Hookers, Slot Machines, Rats: Life at the Bronx's 2320 Aqueduct Ave
Everything about the derelict apartment building at 2320 Aqueduct Avenue in the Bronx is a gamble. The place is pretty much a madhouse.
From 1994 to 2007, the prewar building was owned by Jacob Selechnik, a former member of the Voice's "10 Worst Landlords" list whom tenant activists dubbed "Jake the Snake"—and not just for his rap sheet of more than 10,000 code violations on his vast array of Bronx properties.
Not so long ago, pigeons were being raised on the roof of 2320 Aqueduct, prompting an invasion of rats on the floors below. More recently, prostitutes plied their trade in the lobby's utility closet (and, when kicked out, they merely took their johns to a nearby radiator and sprawled on it). When the dope dealer out front concluded his business for the day, you could find him living in the building's elevator machine room, perhaps cooking a chicken on his hibachi. Currently, a makeshift casino and numbers parlor operates out of a first-floor apartment—and that's one of the place's amenities.
And then there's the gambling with the building itself by real estate legend Stephen B. Siegel—the guy who put Gucci in the Trump Tower, the guy who is the global-brokerage chief for CB Richard Ellis, the world's biggest commercial real estate operation. Siegel started a side project called SG2 Properties and plunked down $300 million a couple of years ago in a deal with an arm of the huge private equity firm BlackRock to buy 2320 Aqueduct Avenue from Selechnik and 50 other buildings in some of the most rundown parts of the Bronx.
Just imagine: Selechnik, an ordinary guy who works out of a windowless basement office in the Bronx, rounding up his paperwork and traveling to Siegel's sleek midtown office to ink the deal. The city's real estate community gasped at the size of such a big transaction in the Bronx, but Siegel denies that he and the institutional investors in the deal are in the business of simply forcing out tenants and flipping the buildings. He proudly touts his own Bronx origins, recalling the days of his youth when he was busy trying to make a buck peddling sodas and World Book encyclopedias. So how do you make money in such a deal? The Bronx was going through a renaissance, a confident Siegel told a local paper at the time, and he announced that he would transform the buildings little by little, "making sure that doors lock and lights work and that they're well maintained." Talk about a gamble.
Some of 2320 Aqueduct's long-suffering tenants contend that Siegel may be an even worse landlord than Selechnik. That is debatable. But the craziness of New York's real estate market? That's not debatable.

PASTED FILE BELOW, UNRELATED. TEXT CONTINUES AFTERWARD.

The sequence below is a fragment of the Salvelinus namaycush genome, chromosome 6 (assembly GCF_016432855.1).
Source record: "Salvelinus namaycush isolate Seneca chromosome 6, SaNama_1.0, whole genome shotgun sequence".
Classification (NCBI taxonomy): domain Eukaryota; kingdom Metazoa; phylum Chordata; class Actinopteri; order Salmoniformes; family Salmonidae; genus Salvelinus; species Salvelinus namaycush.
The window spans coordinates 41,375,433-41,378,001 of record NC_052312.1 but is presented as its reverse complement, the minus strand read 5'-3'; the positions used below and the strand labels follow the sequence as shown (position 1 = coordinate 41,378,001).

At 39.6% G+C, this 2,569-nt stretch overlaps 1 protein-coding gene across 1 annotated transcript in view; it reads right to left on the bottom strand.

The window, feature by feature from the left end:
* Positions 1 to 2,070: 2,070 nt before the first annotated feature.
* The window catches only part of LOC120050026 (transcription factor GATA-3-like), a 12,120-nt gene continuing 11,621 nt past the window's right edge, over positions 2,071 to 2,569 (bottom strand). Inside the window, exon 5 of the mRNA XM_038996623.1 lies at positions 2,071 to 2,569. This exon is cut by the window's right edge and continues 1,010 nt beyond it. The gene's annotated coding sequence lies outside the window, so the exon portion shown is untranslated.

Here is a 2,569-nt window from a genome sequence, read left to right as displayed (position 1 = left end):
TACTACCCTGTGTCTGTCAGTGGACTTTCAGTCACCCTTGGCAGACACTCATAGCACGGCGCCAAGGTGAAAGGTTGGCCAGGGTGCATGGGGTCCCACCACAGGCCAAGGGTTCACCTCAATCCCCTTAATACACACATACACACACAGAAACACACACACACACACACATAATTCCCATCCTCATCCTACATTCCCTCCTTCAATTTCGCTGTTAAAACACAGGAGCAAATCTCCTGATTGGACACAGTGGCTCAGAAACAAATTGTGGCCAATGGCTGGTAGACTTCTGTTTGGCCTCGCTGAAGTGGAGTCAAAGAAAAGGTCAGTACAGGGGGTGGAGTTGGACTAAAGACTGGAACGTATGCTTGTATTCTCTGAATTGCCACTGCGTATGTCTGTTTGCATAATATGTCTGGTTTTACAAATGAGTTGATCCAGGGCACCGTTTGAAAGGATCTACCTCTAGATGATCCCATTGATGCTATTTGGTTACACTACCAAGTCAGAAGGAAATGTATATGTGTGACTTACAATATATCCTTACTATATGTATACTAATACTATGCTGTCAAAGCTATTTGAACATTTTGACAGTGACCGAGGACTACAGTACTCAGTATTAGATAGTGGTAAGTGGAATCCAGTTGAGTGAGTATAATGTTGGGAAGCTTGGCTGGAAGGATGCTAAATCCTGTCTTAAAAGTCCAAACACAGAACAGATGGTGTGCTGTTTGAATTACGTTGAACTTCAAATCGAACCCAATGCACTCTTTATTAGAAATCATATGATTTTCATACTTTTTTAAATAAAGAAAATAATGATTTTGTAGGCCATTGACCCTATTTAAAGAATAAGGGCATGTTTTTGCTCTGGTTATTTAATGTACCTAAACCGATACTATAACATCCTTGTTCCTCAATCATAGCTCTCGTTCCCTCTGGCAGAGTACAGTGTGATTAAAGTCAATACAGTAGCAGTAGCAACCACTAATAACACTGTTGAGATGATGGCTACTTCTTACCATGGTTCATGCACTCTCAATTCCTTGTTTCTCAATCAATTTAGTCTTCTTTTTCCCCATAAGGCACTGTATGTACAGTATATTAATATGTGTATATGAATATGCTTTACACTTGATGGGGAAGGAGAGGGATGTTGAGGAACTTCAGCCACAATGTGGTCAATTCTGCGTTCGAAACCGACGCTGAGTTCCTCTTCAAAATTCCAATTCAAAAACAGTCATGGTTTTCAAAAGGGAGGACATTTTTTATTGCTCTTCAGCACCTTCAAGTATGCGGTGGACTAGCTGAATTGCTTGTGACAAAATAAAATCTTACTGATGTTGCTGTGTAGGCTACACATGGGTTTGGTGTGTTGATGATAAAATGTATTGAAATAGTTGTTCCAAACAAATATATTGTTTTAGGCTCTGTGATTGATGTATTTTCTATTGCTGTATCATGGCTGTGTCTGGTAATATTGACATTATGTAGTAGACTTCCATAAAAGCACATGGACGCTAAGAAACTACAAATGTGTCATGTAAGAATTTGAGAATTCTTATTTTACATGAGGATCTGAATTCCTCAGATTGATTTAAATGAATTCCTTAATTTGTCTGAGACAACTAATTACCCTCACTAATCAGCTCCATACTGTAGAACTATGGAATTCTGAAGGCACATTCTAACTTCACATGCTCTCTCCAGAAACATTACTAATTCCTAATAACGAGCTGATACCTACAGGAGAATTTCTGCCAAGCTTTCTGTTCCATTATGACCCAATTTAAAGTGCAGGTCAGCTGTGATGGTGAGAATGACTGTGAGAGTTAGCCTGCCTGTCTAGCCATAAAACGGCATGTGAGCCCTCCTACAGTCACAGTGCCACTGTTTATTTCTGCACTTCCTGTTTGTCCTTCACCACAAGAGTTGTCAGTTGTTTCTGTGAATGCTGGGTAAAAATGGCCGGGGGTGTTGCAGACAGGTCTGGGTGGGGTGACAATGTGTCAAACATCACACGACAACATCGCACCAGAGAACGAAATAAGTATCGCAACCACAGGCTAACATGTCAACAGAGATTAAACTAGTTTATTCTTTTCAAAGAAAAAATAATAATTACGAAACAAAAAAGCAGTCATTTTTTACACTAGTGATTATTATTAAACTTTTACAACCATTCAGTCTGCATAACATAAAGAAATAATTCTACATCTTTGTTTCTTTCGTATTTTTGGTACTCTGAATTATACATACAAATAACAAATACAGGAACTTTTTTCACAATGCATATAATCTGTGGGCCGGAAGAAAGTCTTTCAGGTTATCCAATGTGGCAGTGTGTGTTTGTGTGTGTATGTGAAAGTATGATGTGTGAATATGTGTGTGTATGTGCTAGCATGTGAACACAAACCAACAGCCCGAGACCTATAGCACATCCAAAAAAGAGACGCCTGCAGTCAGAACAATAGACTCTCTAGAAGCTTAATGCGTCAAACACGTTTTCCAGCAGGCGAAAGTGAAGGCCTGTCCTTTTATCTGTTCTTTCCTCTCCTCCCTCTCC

This is what $300 million will buy you.
No one really knows how long 2320 Aqueduct Avenue has been going downhill. So many buildings in the city have similar histories, but the life of longtime tenant Gladys DeJesus, a family counselor at the Department of Education, is a good measuring stick for this one. Even during the turbulent '70s and '80s, she recalls, tenants brought welcome dishes to new tenants and neighbors pitched in to decorate the lobby for Christmas at the six-story building with more than 60 units. By the time Selechnik bought the building in 1994, its stained-glass window was gone and the only furniture left in the lobby was a beat-up couch. In 2003, DeJesus was shot in the leg while walking down the block to a bodega to buy milk. In 2006, she was leaving for work one morning when a prostitute who frequently spent the night curled up by a radiator tried to poke her with a syringe. "I had to turn around and say, 'You don't want to poke me.' That's how bad it's gotten," she says. "Little by little, things just fell apart. Now we have to look out when we come into the building. Half the time, I'm scared."
There's a different vibe, though, in Apartment 1E, the building's ersatz casino, where Perfect Stranger (with Halle Berry) is the matinee playing on TV on a recent Sunday. The gambling parlor is a sparsely furnished room with two faded couches, two genuine slot machines, and a middle-aged woman sitting behind a desk, wearing a purple hoodie over her stringy blond hair, working the phones, taking bets from people wandering in, and reporting results on a variety of numbers games. Pink and yellow pamphlets list the numbers you can bet in various games—some people bet hundreds of dollars. The pamphlets cost 60 cents a pop, are printed in Brooklyn, and carry fine-print disclaimers that say they are not to be used for gambling. Calls with results come in every hour, and the woman behind the desk shouts numbers in rapid-fire Spanish into the phone. To her left is a poster of the Mexican heartthrob actor Diego Luna.